Gorgeous chocolate-based musical Romantics Anonymous works another coup de foudre as it briefly returns to the Bristol Old Vic before a US tour
“What if we try and take a chance?
Whit if we simply shift our stance?
I’ll admit that just the thought of change terrifies me too.
But what if we try something new?”
In this remounting, Romantics Anonymous proves that rare thing – a show that can survive losing Joanna Riding from its cast. It’s a good couple of years since this musical adaptation of the French-Belgian film Les Émotifs Anonymes took the Sam Wanamaker Playhouse by storm and in the meantime, it has reached an almost mythic status among its devotees calling for a revival. This might not be what they had in mind but it’ll certainly do for now.
Wise Children and Plush Theatricals are taking the show on the road in the US, so this short opening stop at the Bristol Old Vic feels like a bit of a treat. For its new outing, Romantics Anonymous has been spruced up a bit – composer Michael Kooman and lyricist Christopher Dimond have added a couple of new songs and director and book writer Emma Rice has rejigged here and there too, whilst necessarily recasting some of her ensemble. Continue reading “Review: Romantics Anonymous, Bristol Old Vic”
I look ahead to some of the 2020 shows exciting me most with an emphasis away from the West End, looking mostly instead at the London fringe and across the UK
Sure, there’s all sorts of big ticket shows coming to London in 2020 (with big ticket prices too to go with their big names), like Sunday in the Park with George with Jake Gyllenhaal, Sister Act with Whoopi Goldberg, A Doll’s House with Jessica Chastain. But there’s so much more to discover if you venture away from Shaftesbury Avenue…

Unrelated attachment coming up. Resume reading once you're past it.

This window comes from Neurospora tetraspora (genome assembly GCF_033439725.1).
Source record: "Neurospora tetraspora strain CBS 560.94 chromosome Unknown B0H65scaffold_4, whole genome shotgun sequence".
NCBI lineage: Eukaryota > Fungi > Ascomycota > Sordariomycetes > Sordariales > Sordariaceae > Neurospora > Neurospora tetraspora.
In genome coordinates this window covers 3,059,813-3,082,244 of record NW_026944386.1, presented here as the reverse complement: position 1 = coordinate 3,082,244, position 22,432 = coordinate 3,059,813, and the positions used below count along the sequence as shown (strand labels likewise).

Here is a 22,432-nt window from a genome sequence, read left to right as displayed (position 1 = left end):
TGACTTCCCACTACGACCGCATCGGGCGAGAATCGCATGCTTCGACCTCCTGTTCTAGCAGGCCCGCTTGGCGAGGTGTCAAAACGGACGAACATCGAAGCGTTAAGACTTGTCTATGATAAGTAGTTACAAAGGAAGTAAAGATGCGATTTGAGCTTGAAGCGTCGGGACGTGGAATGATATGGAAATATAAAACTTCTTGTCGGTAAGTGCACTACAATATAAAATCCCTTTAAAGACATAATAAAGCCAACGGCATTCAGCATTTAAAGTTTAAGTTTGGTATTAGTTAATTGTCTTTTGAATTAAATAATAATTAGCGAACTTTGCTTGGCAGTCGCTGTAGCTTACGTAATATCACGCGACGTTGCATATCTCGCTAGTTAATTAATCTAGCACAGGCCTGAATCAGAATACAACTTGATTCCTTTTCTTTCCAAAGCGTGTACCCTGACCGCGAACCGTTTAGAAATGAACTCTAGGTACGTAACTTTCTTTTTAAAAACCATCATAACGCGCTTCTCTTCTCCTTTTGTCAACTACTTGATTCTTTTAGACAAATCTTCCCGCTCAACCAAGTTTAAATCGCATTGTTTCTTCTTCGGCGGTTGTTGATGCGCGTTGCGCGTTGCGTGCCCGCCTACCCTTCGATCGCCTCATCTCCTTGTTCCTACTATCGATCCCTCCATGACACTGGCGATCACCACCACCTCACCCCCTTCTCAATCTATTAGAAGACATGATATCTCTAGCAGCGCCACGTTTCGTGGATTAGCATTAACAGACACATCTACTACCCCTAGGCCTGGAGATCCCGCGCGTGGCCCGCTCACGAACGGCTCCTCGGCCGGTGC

1 The Glass Menagerie, Odéon–Théâtre de l’Europe at the Barbican
Not that I want to be predictable at all but Isabelle Huppert! Acting in French! Right in front of you! I understand that van Hove-fatigue might be setting in for people but only a FOOL would pass up the chance to see one of our greatest living actors. A FOOL!
2 The Glass Menagerie, Royal Exchange
And if you wanted to do a direct compare and contrast, Atri Banerjee’s revival for the Royal Exchange will be worth checking out too for an alternative perspective.
3 The Wicker Husband, Watermill
Even before Benjamin Button tore my heart apart, I was excited for the arrival of this new musical by Rhys Jennings and Darren Clark but now, the bar has been raised even higher. And the gorgeous intimacy of the Watermill feels like a perfect fit.
4 Children of Nora, Internationaal Theater Amsterdam
Me: “I don’t need any more Ibsen in my life”
Also me: Robert Icke revisiting the world of A Doll’s House through the eyes of the next generation? Yes please.
5 Romantics Anonymous, Bristol Old Vic
I don’t think I thought this delicious Koomin and Dimond musical would ever actually return, so this short run in the UK ahead of a US tour feels like a real blessing. Now where did I put my badge? Continue reading “20 shows to look forward to in 2020”
Cry Havoc proves a rather slight look at contemporary international gay relationships at the Park Theatre